Sup guys I’m about to be on level 15. But today apparently I have to go to work until 3pm. By time time I get home I have like 127 reviews + an estimated of 120 new lessons…
I just finished Japanese from zero 1-5 series so and also have the pdf for tobira and a book call an integrated approach to intermediate Japanese. both of them have the audio lessons but not sure which one to use.
As for tobira lesson 1, I barely could get read the culture reading comprehension it was about four biggest countries in japan and talks about the history and what not. Could read paragraph 1-5, not 10-25, and I was able to listen and read 30.
Other than that , 1 year and now using one of these N3 books
Tobira’s passages show a significant jump in the level of complexity in sentence structure, but aside from what’s being taught that chapter, they don’t particularly use any grammar that you haven’t already seen in the more basic textbooks, so if you go over them slowly, you should be able to understand what’s going on.
Here are some of the other intermediate and advanced level textbooks I’ve seen recommended on the forums. Unfortunately, I haven’t used any of them myself, but I’ve heard good things about the QUARTET series, which I believe is also published by Genki authors, the Japan Times Publishing.
This is easier than Tobira, and contains many more explanations in English. I think the sections on Japanese culture explained in English are very insightful too. Harder vocabulary in AIAtIJ only starts turning up in later chapters. The first chapter just feels like a dialogue for beginners with keigo added. Very accessible. QUARTET is from the same publisher (The Japan Times) and is much more recent. It might be more suited to Japanese as it’s used today. I haven’t looked at it much though. Perhaps you should check it out.
The textbook I have personally is Tobira, but I’m about to drop it because I’ve been able to learn almost all the grammar inside it from anime and dictionary/Google searches before even touching the lessons inside the book. (I’m at chapter 13.) Tobira does go into some depth about Japanese society and culture, but I feel it can get rather dry at points if the subjects chosen don’t interest you. Disclaimer: I’m a university student, so perhaps I subconsciously prefer stereotypical ‘university’ topics like ‘how to handle a homestay’. Who knows? Either way, it’s starting to bore me. That doesn’t mean it’s not a good textbook though! It’s just not feeding me enough new information per chapter for it to be worth my time.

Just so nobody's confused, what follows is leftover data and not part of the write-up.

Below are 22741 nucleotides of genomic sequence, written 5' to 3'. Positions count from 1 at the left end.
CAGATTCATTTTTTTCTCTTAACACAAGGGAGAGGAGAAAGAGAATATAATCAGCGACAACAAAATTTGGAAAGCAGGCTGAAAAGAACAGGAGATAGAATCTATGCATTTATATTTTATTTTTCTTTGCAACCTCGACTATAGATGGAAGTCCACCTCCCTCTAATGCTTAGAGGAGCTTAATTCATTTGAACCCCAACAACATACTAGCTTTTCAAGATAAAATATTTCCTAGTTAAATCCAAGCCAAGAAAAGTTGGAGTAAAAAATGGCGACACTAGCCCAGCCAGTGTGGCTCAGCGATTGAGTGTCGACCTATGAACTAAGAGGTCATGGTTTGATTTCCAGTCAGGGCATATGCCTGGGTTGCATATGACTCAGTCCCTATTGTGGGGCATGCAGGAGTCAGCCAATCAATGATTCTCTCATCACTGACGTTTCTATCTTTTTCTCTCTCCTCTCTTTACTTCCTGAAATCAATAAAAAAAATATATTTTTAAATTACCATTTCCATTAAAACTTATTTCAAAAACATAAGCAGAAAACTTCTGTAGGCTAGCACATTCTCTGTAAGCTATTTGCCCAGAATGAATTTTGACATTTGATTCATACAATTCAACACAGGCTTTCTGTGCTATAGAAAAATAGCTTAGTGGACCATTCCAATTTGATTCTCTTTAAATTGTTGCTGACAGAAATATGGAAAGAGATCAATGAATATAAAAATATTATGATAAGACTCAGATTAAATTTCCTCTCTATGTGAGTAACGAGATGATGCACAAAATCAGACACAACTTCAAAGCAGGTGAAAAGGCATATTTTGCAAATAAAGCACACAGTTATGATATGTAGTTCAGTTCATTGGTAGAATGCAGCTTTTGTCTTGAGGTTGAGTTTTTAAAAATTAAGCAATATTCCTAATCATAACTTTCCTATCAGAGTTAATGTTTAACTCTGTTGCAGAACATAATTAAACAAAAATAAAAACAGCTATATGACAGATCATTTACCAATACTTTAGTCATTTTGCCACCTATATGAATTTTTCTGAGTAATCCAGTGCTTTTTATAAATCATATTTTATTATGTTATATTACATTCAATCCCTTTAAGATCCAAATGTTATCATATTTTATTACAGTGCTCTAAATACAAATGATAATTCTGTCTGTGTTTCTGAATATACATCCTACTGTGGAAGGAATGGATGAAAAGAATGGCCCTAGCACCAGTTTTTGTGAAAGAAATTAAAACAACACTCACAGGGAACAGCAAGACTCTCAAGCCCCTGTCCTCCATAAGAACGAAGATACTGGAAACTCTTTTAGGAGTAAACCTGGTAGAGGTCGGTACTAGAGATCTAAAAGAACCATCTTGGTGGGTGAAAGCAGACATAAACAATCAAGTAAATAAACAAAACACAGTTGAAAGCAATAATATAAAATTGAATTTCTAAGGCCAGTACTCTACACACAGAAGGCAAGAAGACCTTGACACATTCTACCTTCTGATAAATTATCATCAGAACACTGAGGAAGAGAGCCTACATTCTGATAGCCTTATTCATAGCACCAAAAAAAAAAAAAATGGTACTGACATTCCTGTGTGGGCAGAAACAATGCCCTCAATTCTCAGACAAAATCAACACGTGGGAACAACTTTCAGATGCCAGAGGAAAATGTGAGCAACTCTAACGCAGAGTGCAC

Ultimately, I’d suggest you take a look at the textbooks and workbooks on the list that @Kraits posted (except maybe the ones whose names are entirely in Japanese, because they’re definitely too advanced for you if you find the first chapter of Tobira difficult) and see which one has a style that best suits you. Tobira may be vaunted as the ‘best’ because it probably has the most technical terms and complex vocabulary (along with being more interesting for adult learners who aren’t university students), but that doesn’t mean it’s the best for you. Look for something that suits your needs and allows you to progress. All the best!
This is the way I learn grammar nowadays too. If there’s a structure I encounter whilst reading that I don’t understand, I use Maggie Sensei, Imabi, Wasabi, et cetera, to look it up.
I was a long time fan of Tae Kim’s Grammar Guide, however I have found myself using it less and less as I move on to more ‘specific’ grammar. I’d still recommend it as a good resource though!
For more auditory learning, I like「日本語の森」. One of my primary struggles was with regards to vocabulary, but 日本語の森 is very good for learning new grammar and keeping the vocabulary fairly ‘basic’ (as in non-specialised).
Maggie Sensei is my favourite. I find Imabi too academic (ironic given how academic my own language tends to be), even if the explanations are generally well organised. Tae Kim is fine, but there are apparently a few errors here and there. Maggie Sensei aside, I generally use JLPT sites in English or Japanese sites.
I’m curious, which Japanese Japanese websites (lol) would you recommend? The only struggle I have with them is that a lot of their definitions are a bit contrived. Of course, I appreciate how difficult it is to define a completely new grammar structure in the same language .
This one explains grammar and vocabulary with pictures:
This one’s from a Japanese teacher teaching at a Chinese university:
I don’t use them regularly, but I think they’re pretty good. Those sites aside, I mostly just run into random blogs that are meant to explain stuff like keigo or proper usage for business, and also look at dictionaries.